21. I agree. I stopped marking my photos. I use EXIF data. Quite a few photographers from CreativeLIVE stated the same thing. It’s unfortunate that people choose to misuse photos w/o permission. But, wasting my precious time is something I can control. Not to dwell on the negative and to move onward and upward in the positive.
    Thank you for your article!
    K-

  22. I not only don’t watermark, but also stopped looking at all for possible picture thieves. It’s not like I’m selling the pictures, anyway.
    As you say, time is precious, so the less time I spend on this aspect the better.

  23. Interesting point of view and lot for me to mull over. Thanks for the perspective

  24. I have noticed a lot of people on pinterest reusing my images in a wrong way so I am still a bit unsure.

  25. I have been fallen victim of small-timers stealing my photos and it’s frustrating. But you do have a good point on the big-boy sites. Haven’t been noticed yet on one of them but I guess I could give non-watermarking a try for some time and see how this goes. Thanks!

  26. Finally, validation! Every time I would be spending (too many) extra minutes setting up my watermark on a photo I’d think how easy it would be to crop out the watermark and “this really is a pain”. So, I’m done with watermarking, too! :)

  27. I think you are really on to something. First, since your photo requests dried up that alone is a huge indicator of what’s going on. The other point you made about reputable sites using your photos would post a link back to your site anyway giving you credit. Those are the ones that you want using your images and articles. I was using them in the beginning and since have stopped. Good Post, thanks!

  28. Thank you for this post! I am a new blogger and I have been using watermarks on my picture. To be honest I saw them more as an opportunity to advertise my website. Especially because as they are small and non intrusive and as such they can be easily cropped out. However I did not realise it could have the opposite effect and put people off sharing… I think I’ll try without watermarks now :-)

  29. some of my co-food blogger easily removes my watermark with photo shop
    i don’t know how he did it! maybe my food pic was too delicious :)
    there are always ways on how to steal no matter how secured things are.
    see my lechon food blog :)

  30. Now that you’re a few months removed from your decision to stop watermarking, have you noticed a change in requests to feature your photos/recipes? I am interested in a follow up.

  31. Very interesting. I fought using watermarks for so long and finally started using a very subtle one. Your comment about Huff po, etc., really caught my interest. I was also featured on that site quite a bit. I haven’t been featured since I started using watermarks. And it does seem that when ever I find my photos on other blogs (scraped) the watermark has been eliminated. So, you have given me a lot to ponder here.

  32. Really good Article.thanks for this knowledge…

  33. Amen! I chose to leave my images without watermarks for the exact same reasons.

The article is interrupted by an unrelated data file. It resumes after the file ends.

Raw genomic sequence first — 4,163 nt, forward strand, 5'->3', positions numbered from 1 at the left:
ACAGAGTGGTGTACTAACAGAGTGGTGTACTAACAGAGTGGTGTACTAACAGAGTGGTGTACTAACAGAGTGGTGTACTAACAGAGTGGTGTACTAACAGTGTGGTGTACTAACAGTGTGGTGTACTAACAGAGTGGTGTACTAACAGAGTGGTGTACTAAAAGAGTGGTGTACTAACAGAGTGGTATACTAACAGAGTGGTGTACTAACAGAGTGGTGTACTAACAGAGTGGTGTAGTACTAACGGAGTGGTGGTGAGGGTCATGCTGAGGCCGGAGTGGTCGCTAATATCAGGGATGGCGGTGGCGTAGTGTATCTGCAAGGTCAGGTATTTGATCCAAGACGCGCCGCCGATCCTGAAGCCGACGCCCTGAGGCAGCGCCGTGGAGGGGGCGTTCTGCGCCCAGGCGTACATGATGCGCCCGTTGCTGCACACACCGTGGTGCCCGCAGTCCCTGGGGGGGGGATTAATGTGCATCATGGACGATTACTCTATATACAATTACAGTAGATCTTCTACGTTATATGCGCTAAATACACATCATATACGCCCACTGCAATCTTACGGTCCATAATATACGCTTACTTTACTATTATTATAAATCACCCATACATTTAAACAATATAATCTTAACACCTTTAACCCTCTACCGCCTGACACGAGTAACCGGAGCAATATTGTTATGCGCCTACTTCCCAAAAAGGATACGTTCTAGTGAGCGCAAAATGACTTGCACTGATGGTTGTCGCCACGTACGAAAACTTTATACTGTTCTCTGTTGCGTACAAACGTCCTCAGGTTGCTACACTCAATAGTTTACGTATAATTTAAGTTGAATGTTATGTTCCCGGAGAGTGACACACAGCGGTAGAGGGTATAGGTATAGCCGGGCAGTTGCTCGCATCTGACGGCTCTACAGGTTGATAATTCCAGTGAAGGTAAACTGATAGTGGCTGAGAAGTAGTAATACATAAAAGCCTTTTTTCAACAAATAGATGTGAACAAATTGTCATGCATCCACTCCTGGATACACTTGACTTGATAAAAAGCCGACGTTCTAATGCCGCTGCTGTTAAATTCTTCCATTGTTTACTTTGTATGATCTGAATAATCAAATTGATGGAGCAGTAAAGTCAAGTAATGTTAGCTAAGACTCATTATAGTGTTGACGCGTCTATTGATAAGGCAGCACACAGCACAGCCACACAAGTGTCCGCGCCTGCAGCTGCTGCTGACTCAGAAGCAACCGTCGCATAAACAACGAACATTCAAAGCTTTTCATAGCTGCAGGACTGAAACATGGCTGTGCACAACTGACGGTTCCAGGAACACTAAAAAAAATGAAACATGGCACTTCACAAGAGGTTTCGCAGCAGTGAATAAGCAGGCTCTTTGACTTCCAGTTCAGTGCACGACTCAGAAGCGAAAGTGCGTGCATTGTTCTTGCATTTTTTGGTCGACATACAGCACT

34. You are SO right… I won’t waste my time with watermarking! Thanks for the article! :)

  35. Excellent article that I completely agree with – Gonna share with all my foodie friends :-)

  36. G’day! I totally agree with you too!
    Once photos hit the net, one’s photos seem to lose privacy and in some cases ownership.
    I am sure with the time you have saved, you are a lot happier with whatever else you have chosen to do!
    Glad I saw your post today and spreading the word too!
    Cheers! Joanne

  37. Definitely some really good food for thought in this post (pun intended). I always knew it was quite simple for folks to remove a watermark in a photo if they chose to but still tend to recommend it for a sort of brand recognition if nothing else. But then again, you’re right about the meta data – that’s probably a better and more effective long term strategy for protecting images as much as possible. Many thanks.

  38. Interesting article. I work for CheenaChatti. I am interested in learning more about saving the copyrights as EXIF data. Wont this data be lost when the person crops the original image and save it as a new one?
    Would love to hear the thoughts of other foodbloggers too.

  39. I’m with the majority here. I’ve been considering dropping the watermark for some time and you’ve given me all the reasons why I should. Thanks so much.

  40. I think there is a javascript that can prevent right click thieves.

  41. Thanks for this perspective. I was considering adding a watermark but decided after reading this not to bother. You are totally right- the battle against scrapy sites is not worth detracting from your own quality for. Focusing energy on positive initiatives (creating fun and awesome photos) is often a better and more satisfying use of time than actions which spring from a negative (trying to prevent theft).

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  1. [...] your photos?  For quite some time now I’ve considered not watermarking and after reading this article, I’m convinced.  There are ways to imbed your ownership of the photo without having to spoil [...]